Elegant + Eco-Friendly: Why You Should Try Knitting With Bamboo Yarn

Most of us knitters love our bamboo knitting needles, but have you ever tried knitting with bamboo yarn? Bamboo yarn is relatively new to the world of fiber, but as yarn manufacturers learn more about bamboo, they’re also figuring out ways to make bamboo yarn more eco-friendly.

What other yarn can be a building material, a food source, a shady garden element, a backyard tiki torch, and a fiber all at once?

Get the low-down on how knitting with bamboo yarn is made and why you should use it for your next project.

British knit bamboo dress

Photo via Craftsy member Be Sweet

A little about bamboo yarn

I recently visited the Cheekwood Botanical Garden in Nashville, Tennessee. Their Japanese garden includes a dark bamboo forest that towers over the pathway. Of course, being a yarn enthusiast, I couldn’t help but think of bamboo yarn as I stared at those huge stalks. How in the world does a bamboo stalk become a fibrous yarn?

In a nutshell, bamboo grass is harvested, distilled into cellulose, and then spun into yarn. But here’s where the environmentally conscious must be careful. Not all companies use environmentally safe methods when producing bamboo yarn. Like with any other manufactured item, research the company’s methods before you buy to make sure the company’s processing technology is environmentally safe.

Because bamboo isn’t strong enough to be spun into a yarn on its own, you’ll often see it combined with other fibers like cotton and rayon. The British bamboo dress in the photo above, for instance, was knitted using Be Sweet Bamboo, a yarn made of rayon bamboo.

Why you should knit with bamboo yarn

Bamboo forest at Cheekwood Botanical Garden

The bamboo forest at Cheekwood Botanical Garden in Nashville, Tennessee

It’s renewable.

Because it’s a perennial, bamboo can be harvested for fiber again and again without ever actually killing the plant. And according to the Environmental Bamboo Foundation, while we’re waiting for that bamboo to be ready for harvest again, it’s sending positive vibes into its ecosystem, helping prevent soil erosion and conserving water.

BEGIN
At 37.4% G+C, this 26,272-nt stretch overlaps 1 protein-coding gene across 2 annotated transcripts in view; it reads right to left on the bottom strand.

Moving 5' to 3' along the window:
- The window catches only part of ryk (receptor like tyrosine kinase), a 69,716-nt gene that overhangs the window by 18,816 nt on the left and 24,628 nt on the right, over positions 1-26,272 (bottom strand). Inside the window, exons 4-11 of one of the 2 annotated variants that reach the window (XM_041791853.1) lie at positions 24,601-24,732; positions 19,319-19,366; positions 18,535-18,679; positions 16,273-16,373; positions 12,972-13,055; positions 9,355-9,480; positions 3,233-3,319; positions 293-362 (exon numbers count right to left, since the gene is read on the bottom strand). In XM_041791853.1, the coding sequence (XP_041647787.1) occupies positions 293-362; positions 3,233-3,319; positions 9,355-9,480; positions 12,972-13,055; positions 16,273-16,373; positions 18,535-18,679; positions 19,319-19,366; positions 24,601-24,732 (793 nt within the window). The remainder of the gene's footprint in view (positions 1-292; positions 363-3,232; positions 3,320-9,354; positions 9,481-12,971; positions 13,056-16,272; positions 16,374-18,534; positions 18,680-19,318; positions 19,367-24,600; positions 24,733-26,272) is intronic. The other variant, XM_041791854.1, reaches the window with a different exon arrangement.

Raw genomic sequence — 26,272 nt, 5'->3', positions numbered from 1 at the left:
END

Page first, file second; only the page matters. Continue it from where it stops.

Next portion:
It’s hypoallergenic.

Have allergies to wool and other types of yarn? No worries if you’re working with bamboo. It’s a plant-based fiber that has no risk of allergies. Just be sure to check out what the bamboo yarn is blended with, since you might have an allergy to one of the other fibers.

It’s antibacterial.

A chemical known as bamboo kun can be found in bamboo, and this chemical resists things like pests and bacteria. Bamboo yarn can do the same! In fact, studies done by the Japan Textile Inspection Association showed that even after you wash bamboo fibers many times, they are still antibacterial.

It’s machine washable.

Of course you’re going to wash it on delicate. But bamboo fibers are strong enough to withstand even your washing machine. (Check your yarn’s label to be 100% sure it’s machine washable before you attempt to toss it in there.)

It has a beautiful sheen.

Even though bamboo itself is a strong woody plant, the fibers that come out of it are silky-soft and often have a bit of a sheen to them. You might even mistake bamboo for a mercerized cotton yarn.

It’s great for warm weather.

Bamboo yarn won’t stick to your skin, making it super comfortable for warm weather knits. (Craftsy member Universal Yarn has some great warm-weather bamboo yarn patterns for kids!)

Wanna learn even more about bamboo? Check out Know Your Yarn with Clara Parkes to become an expert in every type of yarn, from plant fibers like bamboo to animal and synthetic fibers. You’ll learn strengths and weaknesses of each, as well as identifying those mystery stash yarns!

Have you ever used bamboo yarn? What did you make?

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